City struggles with animal waste management

The city is struggling with the disposal of animal waste due to lack of a proper waste management system.

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The animal waste alongside other waste which is regularly dumped outside Russell Market being picked up by an excavator machine.
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Waste outside Russell Market
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Many meat shops in Bangalore struggle to dispose animal left-overs.
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Unprocessed remains of animals in a meat shop.

 

Bangalore, October 17, 2017: Butchers, meat shop owners and residents are complaining about mounds of animal waste in various localities due to lack of a proper waste disposal system in place.


Mohammad Sameer, a butcher in Yelachenahalli, said Bruhat Bengaluru Mahanagara Palike (BBMP) does not regularly pick up the poultry waste from his shop. He mentioned there have been instances when the garbage truck only collected ordinary waste and left without collecting animal waste from the neighborhood despite him paying Rs. 1500 every month for 10 years. He added, “I have been beaten by the residents for dumping poultry waste in the Avalahalli Lake and other open spaces. But where else do I put it?”


The shopkeepers in the area are complaining too. Puneet Raj, owner of a photo studio in the area, said his business has reduced due to the stench of poultry waste lying in the open spaces across the street from his shop.


The problem is also evident in JP Nagar and Russell Market. Salman, owner of Salman Fish World in Russell Market, said, “BBMP refuses to collect the fish waste. So, I end up paying about Rs. 50 to 100 per day to a private garbage collector. They use the waste for feeding other fish.”  Raseed, owner of Royal Mutton Shop in the area, added that the days when BBMP does not pick up waste, his shop attracts a swarm of flies.


Rayan, owner of Kashmir seeds, whose business is down due to the stench in Russell market, said, “No use of complaining, BBMP is sold out (sic). We are praying the market gets demolished soon.”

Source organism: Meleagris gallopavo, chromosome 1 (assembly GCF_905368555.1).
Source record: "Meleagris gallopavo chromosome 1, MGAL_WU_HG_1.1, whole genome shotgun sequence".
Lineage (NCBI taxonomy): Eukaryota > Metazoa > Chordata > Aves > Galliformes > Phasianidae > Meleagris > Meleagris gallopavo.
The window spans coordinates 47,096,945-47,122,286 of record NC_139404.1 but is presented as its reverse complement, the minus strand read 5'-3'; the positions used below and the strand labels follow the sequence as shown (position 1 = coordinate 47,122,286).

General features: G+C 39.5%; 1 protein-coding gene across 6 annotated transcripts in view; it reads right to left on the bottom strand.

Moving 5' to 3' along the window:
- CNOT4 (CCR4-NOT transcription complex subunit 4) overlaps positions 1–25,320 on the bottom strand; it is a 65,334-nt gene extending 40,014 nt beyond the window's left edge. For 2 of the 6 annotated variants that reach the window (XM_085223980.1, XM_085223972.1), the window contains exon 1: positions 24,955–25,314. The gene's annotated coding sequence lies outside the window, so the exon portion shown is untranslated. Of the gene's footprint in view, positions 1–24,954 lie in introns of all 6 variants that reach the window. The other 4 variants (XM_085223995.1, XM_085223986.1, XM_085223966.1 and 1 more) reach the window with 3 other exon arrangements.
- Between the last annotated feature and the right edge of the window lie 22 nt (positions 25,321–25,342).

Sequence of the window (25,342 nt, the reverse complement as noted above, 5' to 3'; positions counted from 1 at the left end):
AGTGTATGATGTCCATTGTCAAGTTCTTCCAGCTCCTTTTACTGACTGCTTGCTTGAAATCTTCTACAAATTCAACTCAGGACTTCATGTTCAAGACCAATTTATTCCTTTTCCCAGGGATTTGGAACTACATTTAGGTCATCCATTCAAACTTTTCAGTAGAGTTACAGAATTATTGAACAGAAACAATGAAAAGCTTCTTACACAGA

The incidence of dumping of animal waste in many lakes in Bangalore has increased. Anand Yadawad, member of Alahalli Lake Neighborhood Development Trust, said cleaning the animal waste is more difficult than ordinary waste. He added, “It stinks a lot more than ordinary waste and looks uglier as well. It is a menace.”


Nitya, Assistant Executive Engineer, BBMP Lakes, said, “Among the lakes under my jurisdiction, Nayandahalli Lake is facing this issue. It is surrounded by slums and meat shops. The slum dwellers illegally dump all kinds of waste into the lake.” 
Lake pollution due to animal waste can lead to serious environmental issues. Ankit Agarwal, an environmentalist based in Bangalore, said, “Uncontrolled dumping of animal waste can generate froth in lakes. It certainly helps cause frothing. A good example would be RK Puram Lake in Hyderabad which faced a similar issue.”


The statistics by BBMP state that Bangalore generates 150 tons of animal waste every day which goes unprocessed. 
K.V. Sunil Kumar, manager of Shiva Subramaniya Industries, which manufactures machinery for animal waste processing, said “Our equipment has been sold in Kerala and Andhra Pradesh. Although, there have been enquiries from Bangalore to buy the equipment but after knowing the cost, they don’t order. The equipment is expensive and costs Rs. 45 lakhs.” He added that much of the animal waste in Bangalore is disposed off as food for catfish at rearing farms which is an offence since the waste is unprocessed and may be poisonous.


Earlier this year in June, BBMP had planned to set up four animal waste processing units in addition to the existing two in Bangalore to combat the problem. The two units are privately-owned and are located on the outskirts of the city in Malur and Doddaballapur. Dr. Sarfaraz Khan, Joint Commissioner, BBMP said the civic body will set up the four units in the city as promised.


Even though the problem persists, there are many ways to process the waste. Nalini Shekhar, co-founder of Hasirudala, an organization of waste workers, explained, “A method called deep burrow can be used which turns the waste into beautiful manure after 45 days which is extremely rich. If you can process the manure, it is very good for soil. There are easier methods to compost feathers also, which is a big problem right now. Chicken waste can be easily composted too. Biogas is also a good option for animal waste, if done well. The other option is incineration.”

SWACHA, an NGO dealing with municipal solid waste management in Bangalore, had earlier sent a proposal to BBMP to set up animal waste processing units in each ward but the deal was scrapped by the civic body.

 
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